I wrestled with that dough and the waxed paper for several minutes, finally I was able to get the waxed paper off and get it laid out in the pan and a little up the sides of the pan.
While rolling out the dough, I kept thinking to myself “this doesn’t look like pie dough,” but I figured it was a different kind of dough.
Using my apple peeler, corer, slicer on all those apples was a huge help in getting the apples ready quickly. I ended up using eight, just like the recipe called for.
I spread about half of them on top of the crust in the pan when I spotted the cornflakes sitting on the counter. So I removed the apples I’d just put in the pan and spread the corn flakes over the crust (a note with the recipe said cornflakes help absorb extra apple juices so the crust doesn’t get soggy).
I placed all the apple slices on top of the cornflakes, then I sprinkled the sugar/cinnamon mixture on top.
For the top crust, I repeated the process of flouring some wax paper but this time I used more flour and then rolled it out.
I flipped it over on top of the apples and the wax paper peeled right off.
After tucking in the edges and brushing the egg white on top, the pie was ready to go in the oven.
I checked on the pie after it had been in the oven for an hour and it looked done to me, but I let it bake for five more minutes — just like the recipe said.
When time was up, I removed the pie from the oven and it smelled so good. Brad even commented on the aroma.
I mixed up the glaze, which took less than a minute, and brushed all of it over the top of the pie.
The next day I took the slab pie to work with me and texted my brother to see when he would be home, letting him know I had a little something for him for his birthday. He let me know he’d meet me after work.
When I got to Alan’s house, he opened the door and asked what I had. I let him know it was his birthday pie and I wanted a piece.
We went through the usual, “You didn’t need to do that,” and “Oh, but I wanted to do a little something for your birthday” thing for a few minutes then cut a piece to take home and to photograph, then snapped a few pictures of Alan with the pie.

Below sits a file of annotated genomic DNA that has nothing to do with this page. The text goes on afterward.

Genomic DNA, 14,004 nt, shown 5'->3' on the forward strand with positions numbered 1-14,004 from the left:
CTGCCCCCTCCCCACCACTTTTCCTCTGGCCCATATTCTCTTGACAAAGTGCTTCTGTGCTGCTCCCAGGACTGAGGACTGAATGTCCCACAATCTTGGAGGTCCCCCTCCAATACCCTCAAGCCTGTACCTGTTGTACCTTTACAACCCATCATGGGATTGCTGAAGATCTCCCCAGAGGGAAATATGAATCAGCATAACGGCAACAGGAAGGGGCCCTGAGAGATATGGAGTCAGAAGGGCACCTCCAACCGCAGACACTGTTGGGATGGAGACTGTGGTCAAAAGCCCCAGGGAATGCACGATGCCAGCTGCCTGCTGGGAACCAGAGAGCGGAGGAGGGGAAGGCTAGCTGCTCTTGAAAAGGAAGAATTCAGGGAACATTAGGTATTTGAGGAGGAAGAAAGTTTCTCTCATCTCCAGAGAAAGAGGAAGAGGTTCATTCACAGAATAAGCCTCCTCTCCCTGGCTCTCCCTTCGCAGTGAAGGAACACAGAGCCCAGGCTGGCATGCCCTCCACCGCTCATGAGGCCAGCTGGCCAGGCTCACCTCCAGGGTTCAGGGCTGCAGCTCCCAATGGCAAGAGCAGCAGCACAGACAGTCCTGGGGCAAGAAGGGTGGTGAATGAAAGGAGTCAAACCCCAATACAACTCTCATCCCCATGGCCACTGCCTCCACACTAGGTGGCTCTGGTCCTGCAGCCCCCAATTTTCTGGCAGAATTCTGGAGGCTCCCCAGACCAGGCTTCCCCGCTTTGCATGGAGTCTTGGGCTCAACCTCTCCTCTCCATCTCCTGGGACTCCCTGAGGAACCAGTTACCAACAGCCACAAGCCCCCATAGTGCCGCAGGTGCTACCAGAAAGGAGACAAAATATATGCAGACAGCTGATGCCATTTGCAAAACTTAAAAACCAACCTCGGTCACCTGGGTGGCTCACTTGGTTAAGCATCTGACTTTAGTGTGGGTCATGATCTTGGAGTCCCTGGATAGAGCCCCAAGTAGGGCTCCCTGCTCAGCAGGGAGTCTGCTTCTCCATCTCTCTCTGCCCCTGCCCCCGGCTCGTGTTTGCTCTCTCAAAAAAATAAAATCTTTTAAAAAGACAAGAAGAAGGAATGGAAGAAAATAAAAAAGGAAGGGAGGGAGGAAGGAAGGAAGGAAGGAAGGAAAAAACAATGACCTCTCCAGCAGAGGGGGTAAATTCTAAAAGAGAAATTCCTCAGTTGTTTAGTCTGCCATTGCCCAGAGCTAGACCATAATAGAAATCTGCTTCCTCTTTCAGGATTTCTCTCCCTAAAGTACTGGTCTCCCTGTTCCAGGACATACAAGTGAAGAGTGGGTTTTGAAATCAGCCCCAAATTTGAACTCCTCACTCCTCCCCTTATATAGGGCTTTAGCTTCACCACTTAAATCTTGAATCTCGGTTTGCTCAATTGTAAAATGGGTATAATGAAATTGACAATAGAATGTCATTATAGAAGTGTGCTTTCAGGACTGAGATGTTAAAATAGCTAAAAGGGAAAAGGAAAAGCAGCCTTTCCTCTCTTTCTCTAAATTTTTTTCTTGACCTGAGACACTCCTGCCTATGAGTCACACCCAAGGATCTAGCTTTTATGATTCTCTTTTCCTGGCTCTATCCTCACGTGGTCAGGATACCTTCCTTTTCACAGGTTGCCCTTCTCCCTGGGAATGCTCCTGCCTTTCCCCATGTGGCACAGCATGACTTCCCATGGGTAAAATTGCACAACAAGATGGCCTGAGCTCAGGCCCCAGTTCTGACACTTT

He mentioned a long-time friend of his, Doug, wanted to know when he would get to be a taste tester and I suggested Alan share the slab pie with him. He said he’d have to think about that.
While I was still at Alan’s house he did take a taste of the dessert and said “The filling is really good, and the crust reminds me of something but I can’t think of what.”
After a couple more bites he said, “The crust doesn’t taste like pie crust, it tastes like Hostess pies did when we were kids.”
I’m sure the look on my face said “Really? Hostess pie?”
After a little more conversation, I headed home, and after supper, Brad and I tried the pie.
Brad thought it was good and I thought it tasted like a pastry or Danish — not pie. It was the crust, you know, it wasn’t flaky.
I really didn’t think about the recipe’s title “Danish Apple Slab Pie” meaning Danish, the pastry. I thought maybe the person who came up with it was from Denmark.
The next night, Alan let me know that even though he’s stingy when it comes to his dessert, especially apple pie, he did share some with his friend Doug and they both agreed it was a big winner.
Alan’s other comment was, “Better than any pastry shop pie I’ve ever had,” and his friend’s comment was, “That pie is great,” and he hopes you will make something as good for his birthday in a few months.
So with two thumbs up from Alan and Doug, and Brad’s “It’s good,” I nailed this recipe. Though when I want pie, it won’t be the recipe I turn to, it is something I’ll make again — maybe the next time I take snack to Sunday School since it certainly did remind us of a danish.
Sarah Condley is an amateur baker and chef who is compiling a cookbook of her favorite recipes.